***/**** Image A- Sound A Extras B-
screenplay by George Miller, John Collee, Judy Morris, Warren Coleman
directed by George Miller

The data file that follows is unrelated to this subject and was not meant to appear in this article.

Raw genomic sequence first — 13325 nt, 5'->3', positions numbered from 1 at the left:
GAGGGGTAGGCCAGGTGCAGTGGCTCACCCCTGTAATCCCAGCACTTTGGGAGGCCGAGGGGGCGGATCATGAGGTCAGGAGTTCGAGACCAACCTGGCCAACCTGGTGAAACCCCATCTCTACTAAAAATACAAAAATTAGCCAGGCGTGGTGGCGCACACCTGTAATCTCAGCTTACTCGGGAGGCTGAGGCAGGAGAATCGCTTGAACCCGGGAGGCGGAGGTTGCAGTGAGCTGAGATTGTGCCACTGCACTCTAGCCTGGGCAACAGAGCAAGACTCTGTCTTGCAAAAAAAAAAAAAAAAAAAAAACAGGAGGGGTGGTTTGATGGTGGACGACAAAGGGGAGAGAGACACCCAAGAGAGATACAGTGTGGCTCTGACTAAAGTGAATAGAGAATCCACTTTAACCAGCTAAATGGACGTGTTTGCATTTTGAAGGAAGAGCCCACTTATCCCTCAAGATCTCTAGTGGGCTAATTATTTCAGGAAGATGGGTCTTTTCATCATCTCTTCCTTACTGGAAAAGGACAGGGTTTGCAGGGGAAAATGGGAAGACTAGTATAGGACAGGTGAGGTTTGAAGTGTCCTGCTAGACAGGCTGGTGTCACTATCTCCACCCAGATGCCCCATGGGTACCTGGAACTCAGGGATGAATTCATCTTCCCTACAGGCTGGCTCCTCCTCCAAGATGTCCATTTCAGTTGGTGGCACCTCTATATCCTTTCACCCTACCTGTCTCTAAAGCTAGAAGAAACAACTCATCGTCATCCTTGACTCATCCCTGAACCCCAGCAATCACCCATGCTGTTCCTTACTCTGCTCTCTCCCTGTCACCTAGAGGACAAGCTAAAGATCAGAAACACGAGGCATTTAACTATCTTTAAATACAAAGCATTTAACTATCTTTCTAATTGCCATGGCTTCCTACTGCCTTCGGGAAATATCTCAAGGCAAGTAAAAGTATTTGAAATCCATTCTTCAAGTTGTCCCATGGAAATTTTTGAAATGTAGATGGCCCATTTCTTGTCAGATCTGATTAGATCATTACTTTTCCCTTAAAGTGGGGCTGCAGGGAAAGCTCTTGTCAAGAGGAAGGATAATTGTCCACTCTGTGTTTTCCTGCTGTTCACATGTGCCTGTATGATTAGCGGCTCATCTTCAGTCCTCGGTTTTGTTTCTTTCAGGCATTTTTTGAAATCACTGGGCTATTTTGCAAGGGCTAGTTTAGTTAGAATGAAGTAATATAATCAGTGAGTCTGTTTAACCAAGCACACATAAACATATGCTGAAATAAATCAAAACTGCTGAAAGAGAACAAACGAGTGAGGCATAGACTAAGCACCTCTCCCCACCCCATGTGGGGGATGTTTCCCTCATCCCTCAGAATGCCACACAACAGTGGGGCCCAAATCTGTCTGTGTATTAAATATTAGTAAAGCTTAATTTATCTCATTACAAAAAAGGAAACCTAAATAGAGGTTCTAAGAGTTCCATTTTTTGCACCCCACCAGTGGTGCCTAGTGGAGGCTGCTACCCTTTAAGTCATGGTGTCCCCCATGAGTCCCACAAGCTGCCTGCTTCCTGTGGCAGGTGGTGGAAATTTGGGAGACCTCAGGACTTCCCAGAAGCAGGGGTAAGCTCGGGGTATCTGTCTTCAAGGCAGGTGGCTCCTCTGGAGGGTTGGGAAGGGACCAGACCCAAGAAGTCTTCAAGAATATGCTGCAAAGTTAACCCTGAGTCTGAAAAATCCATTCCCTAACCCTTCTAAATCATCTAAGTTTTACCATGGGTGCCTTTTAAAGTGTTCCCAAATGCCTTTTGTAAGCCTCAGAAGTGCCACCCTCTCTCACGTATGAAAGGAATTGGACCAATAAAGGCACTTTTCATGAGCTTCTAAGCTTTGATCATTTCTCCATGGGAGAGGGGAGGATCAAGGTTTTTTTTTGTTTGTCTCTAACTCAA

by Walter Chaw For no other purpose, really, than that I loved its unabashed perversity and darkness, I used to make an annual ritual of watching George Miller's Babe: Pig in the City. The image of Mickey Rooney in full clown regalia, sopping at an ice cream cone, is the stuff of nightmares, as well as a marvellous example of how much Aussie director George Miller got away with halfway around the world from his financiers. As a kid's show, Babe II's success has a lot to do with it recognizing how familiar is fear and isolation in the life of a youngster, and providing solutions to things that alarm instead of denying their existence. Watching the director's latest, Happy Feet, the moment Mumble (voiced by Elijah Wood, danced by Savion Glover) woke up in a zoo after an odyssey in pursuit of a commercial fishing vessel and was told by his inmate, a HAL-voiced fellow penguin, "Try the water, Dave. The water's real, Dave," I realized that we were down the same rabbit hole with Miller, seeing zoo animals as insane at best, made so by the drudgery of routine and the inability to communicate with their jailers. It's a fertile image amidst Happy Feet's most fertile passage (and its connection to the Starchild sequence in 2001 is the second such allusion in a film this month (see also: The Fountain)), one that ends with Mumble tying the secret of interspecies understanding to that old minstrel trick of tap-dancing for a very particular audience of otherwise disinterested aliens.
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